How to Play Country Lead Guitar

Two Methods:Mixing and Matching Country ScalesUsing "Country Notes" and Techniques

Country lead guitar, with the classic twang, bluesy notes, and rocking feel, is not as difficult to get into as you may think. If you've already learned your scales, particularly blues scales, there are only a few subtle changes you need to make to adapt your solos from a straight rock and roll sound into something a bit more country.

Method 1
Mixing and Matching Country Scales

  1. Image titled Play Country Lead Guitar Step 1
    Mix and match your major and minor pentatonic scales, all in the same key, for the subtle country sound. The pentatonic scales, which remove the 2nd and 5th notes from normal major and minor scales, is tailor-made for the speed and rocking sound found in most forms of popular music. Review these two scales to the point where you can play them up and down, individually, with ease. You'll get to blending later.
    • A-Major Pentatonic:
      • e|---------------------5-7-------------|
    • A-Minor Blues Pentatonic:
      • e|---------------------5-8-------------|
  2. Image titled Play Country Lead Guitar Step 2
    Use both scales simultaneously for the country/western sound. If you're in the key of A, you want both the A-major pentatonic and the A-minor pentatonic, as the combination leads to country's unique, blues-inspired sound. While the rest of the article concerns how to transition quickly, you should practice on your own with your favorite country song -- how can you use them to get the sound you want?
  3. Image titled Play Country Lead Guitar Step 3
    Use your "minor thirds" to transition from one scale to the other. This is easiest to see on the 1st string, 8th fret-- the last note of the A-minor pentatonic scale. The next fret after, the 9th, is the exact same note as the 4th note of the major scale -- providing a great transition point. Bending or sliding into it from either direction is a good way to shift into the other scale. You can also play the identical fret on the low-E (6th) string as well to help transition.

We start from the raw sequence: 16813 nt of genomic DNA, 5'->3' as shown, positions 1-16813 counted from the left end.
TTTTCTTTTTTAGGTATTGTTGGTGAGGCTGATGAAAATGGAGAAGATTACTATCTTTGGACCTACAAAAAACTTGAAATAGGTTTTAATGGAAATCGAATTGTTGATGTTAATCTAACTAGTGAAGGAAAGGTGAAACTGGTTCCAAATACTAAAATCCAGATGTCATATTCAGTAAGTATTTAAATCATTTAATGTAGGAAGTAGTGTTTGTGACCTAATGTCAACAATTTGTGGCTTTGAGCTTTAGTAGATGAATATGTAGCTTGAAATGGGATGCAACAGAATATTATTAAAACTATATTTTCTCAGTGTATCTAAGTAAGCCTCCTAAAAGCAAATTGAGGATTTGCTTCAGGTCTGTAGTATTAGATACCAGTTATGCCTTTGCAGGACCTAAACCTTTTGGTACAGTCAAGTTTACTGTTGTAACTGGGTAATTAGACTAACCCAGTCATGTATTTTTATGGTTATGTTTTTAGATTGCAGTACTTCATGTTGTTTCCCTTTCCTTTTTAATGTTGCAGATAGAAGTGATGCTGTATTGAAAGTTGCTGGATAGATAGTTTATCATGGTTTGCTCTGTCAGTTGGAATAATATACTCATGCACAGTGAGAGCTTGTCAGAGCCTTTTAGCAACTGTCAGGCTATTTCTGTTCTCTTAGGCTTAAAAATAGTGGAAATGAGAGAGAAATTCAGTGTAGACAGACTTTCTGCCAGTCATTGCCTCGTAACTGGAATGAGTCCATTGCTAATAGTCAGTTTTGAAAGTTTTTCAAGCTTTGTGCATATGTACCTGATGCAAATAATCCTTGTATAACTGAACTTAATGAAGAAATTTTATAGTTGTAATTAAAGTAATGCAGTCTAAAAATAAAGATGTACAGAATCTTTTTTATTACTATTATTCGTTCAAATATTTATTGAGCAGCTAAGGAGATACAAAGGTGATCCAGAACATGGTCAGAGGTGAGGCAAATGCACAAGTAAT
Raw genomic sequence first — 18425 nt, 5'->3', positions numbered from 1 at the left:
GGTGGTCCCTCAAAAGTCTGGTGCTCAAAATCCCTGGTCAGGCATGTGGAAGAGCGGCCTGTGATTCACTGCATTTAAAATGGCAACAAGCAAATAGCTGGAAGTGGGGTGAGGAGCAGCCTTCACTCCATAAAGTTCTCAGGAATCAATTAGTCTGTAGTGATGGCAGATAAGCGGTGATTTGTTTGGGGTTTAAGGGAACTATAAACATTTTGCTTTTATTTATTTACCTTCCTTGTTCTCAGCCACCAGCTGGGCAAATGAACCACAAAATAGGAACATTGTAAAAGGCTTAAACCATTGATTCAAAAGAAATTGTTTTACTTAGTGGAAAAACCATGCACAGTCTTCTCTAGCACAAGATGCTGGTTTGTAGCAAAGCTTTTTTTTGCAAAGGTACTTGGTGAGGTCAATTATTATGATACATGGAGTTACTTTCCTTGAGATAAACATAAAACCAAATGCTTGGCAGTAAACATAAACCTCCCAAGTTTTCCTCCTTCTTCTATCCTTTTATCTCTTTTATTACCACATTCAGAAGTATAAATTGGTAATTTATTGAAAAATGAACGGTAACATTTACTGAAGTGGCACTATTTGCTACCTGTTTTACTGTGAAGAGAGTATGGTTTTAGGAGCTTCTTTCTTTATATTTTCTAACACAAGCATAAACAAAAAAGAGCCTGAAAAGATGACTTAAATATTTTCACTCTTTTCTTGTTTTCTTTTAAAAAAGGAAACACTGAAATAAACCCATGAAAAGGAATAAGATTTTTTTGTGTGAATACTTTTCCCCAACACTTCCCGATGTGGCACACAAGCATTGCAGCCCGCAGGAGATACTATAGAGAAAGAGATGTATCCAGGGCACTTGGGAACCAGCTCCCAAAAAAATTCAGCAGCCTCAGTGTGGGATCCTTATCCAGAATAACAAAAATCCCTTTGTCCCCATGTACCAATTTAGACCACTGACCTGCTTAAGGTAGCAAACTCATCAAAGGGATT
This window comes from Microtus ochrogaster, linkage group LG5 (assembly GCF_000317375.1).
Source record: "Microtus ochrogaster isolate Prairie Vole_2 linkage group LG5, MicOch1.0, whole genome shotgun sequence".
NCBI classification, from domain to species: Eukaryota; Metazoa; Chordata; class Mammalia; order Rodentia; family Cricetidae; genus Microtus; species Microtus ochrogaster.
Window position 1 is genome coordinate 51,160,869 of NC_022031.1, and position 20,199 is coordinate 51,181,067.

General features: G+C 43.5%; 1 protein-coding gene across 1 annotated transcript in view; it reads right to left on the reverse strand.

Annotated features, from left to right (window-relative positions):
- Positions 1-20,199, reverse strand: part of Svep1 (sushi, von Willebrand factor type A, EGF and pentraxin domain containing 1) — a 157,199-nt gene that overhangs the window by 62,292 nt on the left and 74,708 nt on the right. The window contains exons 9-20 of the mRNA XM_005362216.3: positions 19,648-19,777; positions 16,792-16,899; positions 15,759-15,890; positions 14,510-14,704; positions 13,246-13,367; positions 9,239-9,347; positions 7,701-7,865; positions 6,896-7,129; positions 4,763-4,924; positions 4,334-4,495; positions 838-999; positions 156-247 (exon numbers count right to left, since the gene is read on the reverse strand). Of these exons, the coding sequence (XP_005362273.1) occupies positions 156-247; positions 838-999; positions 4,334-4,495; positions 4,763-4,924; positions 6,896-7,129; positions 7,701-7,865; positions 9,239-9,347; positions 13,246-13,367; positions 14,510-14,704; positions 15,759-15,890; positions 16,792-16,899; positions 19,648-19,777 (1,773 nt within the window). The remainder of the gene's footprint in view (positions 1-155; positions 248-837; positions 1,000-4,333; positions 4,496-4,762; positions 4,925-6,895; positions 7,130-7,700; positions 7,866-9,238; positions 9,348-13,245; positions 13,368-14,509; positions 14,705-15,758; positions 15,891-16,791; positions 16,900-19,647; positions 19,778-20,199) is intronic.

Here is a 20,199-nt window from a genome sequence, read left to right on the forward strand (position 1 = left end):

• There is another minor third on the 3rd string, 5th fret.
    • These bends like to "resolve" on the root note, meaning they finish on the nearest A (for example, the 1st string, 5th fret).
  4. Image titled Play Country Lead Guitar Step 4
    Use mixed notes, like the minor third, to transition between scales. Use the example in the video above to see this in action. Any notes where the scales overlap, or can be bent or slid into a note in the opposite scale, are fair game. It is these transition-like notes, when used sparingly, that give the country sound.[2]

Method 2
Using "Country Notes" and Techniques

  1. Image titled Play Country Lead Guitar Step 5
    Bend the 2nd note of your scale up to the 3rd. Even if you're unsure of music theory, this is less complex than it seems. All you do is take the second note in your pentatonic scale and bend it up a full-step. If you can match it with another note, holding the other string in place as you bend the 2nd note.
    • e|---------------------12----12-----------|
      B|-----------------12b14 -- 10---------|
  2. Image titled Play Country Lead Guitar Step 6
    Stick to the "relative blues scale" for an instantly country sound. For somewhat complex musical theory quirks, you can play a minor blues scale three frets away from your root note and still sound in key. For example, in the key of A-major, which starts on the 5th fret, you can also play the F# Minor Blues Scale, which starts on the 2nd fret.
    • F#-Minor Blues Pentatonic:
      • e|---------------------2-8-------------|
  3. Image titled Play Country Lead Guitar Step 7
    Focus on your blue notes, bolded above, to slide back and forth to your major scale. The flat fifth of the minor pentatonic blues scale (the note right between the 3rd and 4th notes of the scale) is your minor third, and can be used to get right back into the major pentatonic.[4]
    • In fact, the furthest note to the right of your pentatonic scale, on every string, is the first note of the associated major scale.
  4. Image titled Play Country Lead Guitar Step 8
    Experiment with blues scales over the major chords in the background. Now that you know how to navigate the scales, hitting your flat 5ths, bending your 2nd notes into 3rds, and sliding around minor thirds, you can stick to a simple blues scale. As the chords change, change with them -- moving to A-minor pentatonic over A-major chords, then to an E-minor pentatonic for an E-major chord, etc. There is no "right" way to play country guitar -- so just keep practicing.
    • A big slide on the thick strings, like sliding into the first note of the scale, makes for some serious country starts to a lick or solo.
    • Get used to some finger picking-- try to pluck a couple strings with you pinky and ring fingers while still using your pick for the deeper notes.[5]


  • Country guitar is mostly an adaptation of the blues scales, so keep experimenting on them to get the sound you want.
  • Most country lead guitar is used with high-treble, medium-gain sounds. A Fender Telecaster or similarly tin-like, twangy sound is ideal.
  • To learn specific tricks and licks, read the tabs of your favorite songs and guitarists, or figure out the notes they are playing and replicate the licks to learn their tricks.

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Categories: Guitar | Music